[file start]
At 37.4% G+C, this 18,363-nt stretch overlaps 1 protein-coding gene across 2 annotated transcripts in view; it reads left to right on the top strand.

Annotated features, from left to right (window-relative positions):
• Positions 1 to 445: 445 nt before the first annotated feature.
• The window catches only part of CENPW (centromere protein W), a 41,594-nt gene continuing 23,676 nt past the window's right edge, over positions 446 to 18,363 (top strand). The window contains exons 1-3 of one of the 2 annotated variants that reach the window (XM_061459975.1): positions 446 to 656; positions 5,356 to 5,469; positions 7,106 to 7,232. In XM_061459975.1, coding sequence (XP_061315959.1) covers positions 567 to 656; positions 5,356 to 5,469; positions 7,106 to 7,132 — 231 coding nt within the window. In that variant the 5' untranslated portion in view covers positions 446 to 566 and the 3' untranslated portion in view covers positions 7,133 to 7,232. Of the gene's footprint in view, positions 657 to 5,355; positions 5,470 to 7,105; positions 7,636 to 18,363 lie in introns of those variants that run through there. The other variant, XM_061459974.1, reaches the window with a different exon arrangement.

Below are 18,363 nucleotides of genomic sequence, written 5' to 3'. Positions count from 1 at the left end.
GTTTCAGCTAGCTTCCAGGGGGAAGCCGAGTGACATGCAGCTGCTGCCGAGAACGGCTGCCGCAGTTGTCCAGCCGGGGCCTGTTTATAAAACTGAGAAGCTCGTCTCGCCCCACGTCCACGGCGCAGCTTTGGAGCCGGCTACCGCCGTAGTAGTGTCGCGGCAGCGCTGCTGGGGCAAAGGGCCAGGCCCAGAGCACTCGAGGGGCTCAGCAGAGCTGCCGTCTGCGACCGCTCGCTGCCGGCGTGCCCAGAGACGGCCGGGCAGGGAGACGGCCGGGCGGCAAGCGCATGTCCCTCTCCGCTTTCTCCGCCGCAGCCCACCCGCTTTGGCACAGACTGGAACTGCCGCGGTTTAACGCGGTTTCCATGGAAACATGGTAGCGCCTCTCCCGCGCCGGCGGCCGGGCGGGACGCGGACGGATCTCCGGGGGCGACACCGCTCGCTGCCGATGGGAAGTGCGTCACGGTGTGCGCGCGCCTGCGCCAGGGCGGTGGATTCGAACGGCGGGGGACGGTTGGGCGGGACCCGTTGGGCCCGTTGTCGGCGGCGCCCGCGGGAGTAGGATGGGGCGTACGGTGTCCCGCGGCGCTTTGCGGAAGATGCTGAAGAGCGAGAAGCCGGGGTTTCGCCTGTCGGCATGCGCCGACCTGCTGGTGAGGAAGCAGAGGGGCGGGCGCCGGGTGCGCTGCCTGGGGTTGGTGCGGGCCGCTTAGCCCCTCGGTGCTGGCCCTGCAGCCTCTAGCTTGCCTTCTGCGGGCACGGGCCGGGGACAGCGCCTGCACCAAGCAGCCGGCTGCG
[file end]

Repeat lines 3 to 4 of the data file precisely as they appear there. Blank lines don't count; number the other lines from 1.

• Positions 1 to 445: 445 nt before the first annotated feature.
• The window catches only part of CENPW (centromere protein W), a 41,594-nt gene continuing 23,676 nt past the window's right edge, over positions 446 to 18,363 (top strand). The window contains exons 1-3 of one of the 2 annotated variants that reach the window (XM_061459975.1): positions 446 to 656; positions 5,356 to 5,469; positions 7,106 to 7,232. In XM_061459975.1, coding sequence (XP_061315959.1) covers positions 567 to 656; positions 5,356 to 5,469; positions 7,106 to 7,132 — 231 coding nt within the window. In that variant the 5' untranslated portion in view covers positions 446 to 566 and the 3' untranslated portion in view covers positions 7,133 to 7,232. Of the gene's footprint in view, positions 657 to 5,355; positions 5,470 to 7,105; positions 7,636 to 18,363 lie in introns of those variants that run through there. The other variant, XM_061459974.1, reaches the window with a different exon arrangement.